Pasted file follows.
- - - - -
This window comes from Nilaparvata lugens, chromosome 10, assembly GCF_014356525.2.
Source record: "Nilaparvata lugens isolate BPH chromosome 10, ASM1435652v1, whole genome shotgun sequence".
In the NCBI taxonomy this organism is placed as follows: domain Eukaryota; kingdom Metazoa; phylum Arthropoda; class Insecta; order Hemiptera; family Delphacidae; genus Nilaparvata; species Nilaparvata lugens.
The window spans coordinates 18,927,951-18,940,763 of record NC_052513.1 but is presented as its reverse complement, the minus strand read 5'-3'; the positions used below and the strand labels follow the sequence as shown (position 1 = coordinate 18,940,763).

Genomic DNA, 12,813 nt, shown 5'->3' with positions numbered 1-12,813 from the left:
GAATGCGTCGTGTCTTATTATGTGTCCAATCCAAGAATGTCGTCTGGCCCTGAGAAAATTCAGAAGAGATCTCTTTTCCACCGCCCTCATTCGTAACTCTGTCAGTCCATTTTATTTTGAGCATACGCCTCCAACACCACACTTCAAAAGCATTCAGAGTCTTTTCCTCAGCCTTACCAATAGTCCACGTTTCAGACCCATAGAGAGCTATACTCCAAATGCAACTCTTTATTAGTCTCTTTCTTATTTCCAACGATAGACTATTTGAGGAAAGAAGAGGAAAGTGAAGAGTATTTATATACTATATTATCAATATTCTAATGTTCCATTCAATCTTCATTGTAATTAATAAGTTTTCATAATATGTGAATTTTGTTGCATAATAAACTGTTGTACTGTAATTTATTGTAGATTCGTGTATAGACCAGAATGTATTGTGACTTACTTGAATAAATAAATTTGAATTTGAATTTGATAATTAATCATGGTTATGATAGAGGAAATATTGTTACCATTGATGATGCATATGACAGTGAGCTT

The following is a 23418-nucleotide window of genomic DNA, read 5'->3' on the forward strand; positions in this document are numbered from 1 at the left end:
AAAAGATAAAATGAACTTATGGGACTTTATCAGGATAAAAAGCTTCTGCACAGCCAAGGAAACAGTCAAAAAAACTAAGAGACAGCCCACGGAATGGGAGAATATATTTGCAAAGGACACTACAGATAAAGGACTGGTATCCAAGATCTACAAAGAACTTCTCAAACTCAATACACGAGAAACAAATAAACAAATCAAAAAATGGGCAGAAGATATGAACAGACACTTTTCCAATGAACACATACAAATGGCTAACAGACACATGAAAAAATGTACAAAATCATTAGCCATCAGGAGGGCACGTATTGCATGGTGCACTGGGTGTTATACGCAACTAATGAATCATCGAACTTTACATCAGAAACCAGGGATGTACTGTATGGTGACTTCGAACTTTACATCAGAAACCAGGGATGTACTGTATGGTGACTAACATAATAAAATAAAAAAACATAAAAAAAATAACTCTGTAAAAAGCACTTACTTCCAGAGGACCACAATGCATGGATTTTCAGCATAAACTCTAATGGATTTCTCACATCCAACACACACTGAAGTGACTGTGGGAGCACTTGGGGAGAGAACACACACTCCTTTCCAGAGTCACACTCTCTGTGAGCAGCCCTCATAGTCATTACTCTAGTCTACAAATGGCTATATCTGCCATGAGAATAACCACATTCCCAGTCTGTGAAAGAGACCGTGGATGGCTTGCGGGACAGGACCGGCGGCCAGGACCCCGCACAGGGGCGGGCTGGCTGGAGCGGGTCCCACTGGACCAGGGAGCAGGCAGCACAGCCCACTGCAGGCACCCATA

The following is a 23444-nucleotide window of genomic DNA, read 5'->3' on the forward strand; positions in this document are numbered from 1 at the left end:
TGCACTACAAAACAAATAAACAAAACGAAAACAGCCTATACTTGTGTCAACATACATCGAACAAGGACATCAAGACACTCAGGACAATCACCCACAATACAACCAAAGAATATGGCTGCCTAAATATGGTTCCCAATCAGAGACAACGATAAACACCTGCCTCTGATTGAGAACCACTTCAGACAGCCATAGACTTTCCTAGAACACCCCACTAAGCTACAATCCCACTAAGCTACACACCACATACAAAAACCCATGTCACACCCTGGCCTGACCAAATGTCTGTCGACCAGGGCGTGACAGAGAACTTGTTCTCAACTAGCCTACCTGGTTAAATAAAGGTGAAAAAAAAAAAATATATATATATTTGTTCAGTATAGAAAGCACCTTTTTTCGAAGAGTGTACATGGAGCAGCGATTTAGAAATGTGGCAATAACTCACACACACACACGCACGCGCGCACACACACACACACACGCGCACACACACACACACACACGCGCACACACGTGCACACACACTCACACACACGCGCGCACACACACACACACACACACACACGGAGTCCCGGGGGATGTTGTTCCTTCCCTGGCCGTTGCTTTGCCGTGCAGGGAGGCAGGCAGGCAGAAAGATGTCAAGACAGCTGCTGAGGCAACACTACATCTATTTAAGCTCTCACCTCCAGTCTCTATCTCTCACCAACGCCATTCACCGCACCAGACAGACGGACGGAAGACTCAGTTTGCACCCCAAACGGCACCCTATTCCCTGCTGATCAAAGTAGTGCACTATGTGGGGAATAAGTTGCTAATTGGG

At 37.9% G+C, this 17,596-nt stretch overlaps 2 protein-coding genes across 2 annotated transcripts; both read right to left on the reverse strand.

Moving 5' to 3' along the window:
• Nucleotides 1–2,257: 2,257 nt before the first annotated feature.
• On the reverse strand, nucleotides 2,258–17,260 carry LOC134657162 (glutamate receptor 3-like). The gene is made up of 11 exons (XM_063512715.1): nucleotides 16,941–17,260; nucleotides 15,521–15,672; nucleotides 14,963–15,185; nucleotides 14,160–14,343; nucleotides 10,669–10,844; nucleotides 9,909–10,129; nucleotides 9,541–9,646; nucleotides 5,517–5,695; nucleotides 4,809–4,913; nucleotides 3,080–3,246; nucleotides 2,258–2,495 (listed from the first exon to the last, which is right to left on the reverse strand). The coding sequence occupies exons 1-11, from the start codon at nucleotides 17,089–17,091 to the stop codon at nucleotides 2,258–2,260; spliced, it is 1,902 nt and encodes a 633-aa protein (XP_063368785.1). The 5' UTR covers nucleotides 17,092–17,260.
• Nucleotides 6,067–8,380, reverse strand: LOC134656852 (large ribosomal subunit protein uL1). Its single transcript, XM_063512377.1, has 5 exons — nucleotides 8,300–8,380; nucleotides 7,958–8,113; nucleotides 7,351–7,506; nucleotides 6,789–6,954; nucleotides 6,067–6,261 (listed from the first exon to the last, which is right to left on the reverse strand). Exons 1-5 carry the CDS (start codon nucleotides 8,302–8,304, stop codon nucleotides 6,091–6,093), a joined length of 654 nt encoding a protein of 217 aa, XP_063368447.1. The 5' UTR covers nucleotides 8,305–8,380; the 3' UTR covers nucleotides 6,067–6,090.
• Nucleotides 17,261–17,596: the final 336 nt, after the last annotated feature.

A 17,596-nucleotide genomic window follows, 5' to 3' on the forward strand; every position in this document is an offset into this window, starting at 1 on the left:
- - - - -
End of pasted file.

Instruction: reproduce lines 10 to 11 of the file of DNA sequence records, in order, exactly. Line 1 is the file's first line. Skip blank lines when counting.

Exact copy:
TGCACTACAAAACAAATAAACAAAACGAAAACAGCCTATACTTGTGTCAACATACATCGAACAAGGACATCAAGACACTCAGGACAATCACCCACAATACAACCAAAGAATATGGCTGCCTAAATATGGTTCCCAATCAGAGACAACGATAAACACCTGCCTCTGATTGAGAACCACTTCAGACAGCCATAGACTTTCCTAGAACACCCCACTAAGCTACAATCCCACTAAGCTACACACCACATACAAAAACCCATGTCACACCCTGGCCTGACCAAATGTCTGTCGACCAGGGCGTGACAGAGAACTTGTTCTCAACTAGCCTACCTGGTTAAATAAAGGTGAAAAAAAAAAAATATATATATATTTGTTCAGTATAGAAAGCACCTTTTTTCGAAGAGTGTACATGGAGCAGCGATTTAGAAATGTGGCAATAACTCACACACACACACGCACGCGCGCACACACACACACACACGCGCACACACACACACACACACGCGCACACACGTGCACACACACTCACACACACGCGCGCACACACACACACACACACACACACGGAGTCCCGGGGGATGTTGTTCCTTCCCTGGCCGTTGCTTTGCCGTGCAGGGAGGCAGGCAGGCAGAAAGATGTCAAGACAGCTGCTGAGGCAACACTACATCTATTTAAGCTCTCACCTCCAGTCTCTATCTCTCACCAACGCCATTCACCGCACCAGACAGACGGACGGAAGACTCAGTTTGCACCCCAAACGGCACCCTATTCCCTGCTGATCAAAGTAGTGCACTATGTGGGGAATAAGTTGCTAATTGGG

At 37.9% G+C, this 17,596-nt stretch overlaps 2 protein-coding genes across 2 annotated transcripts; both read right to left on the reverse strand.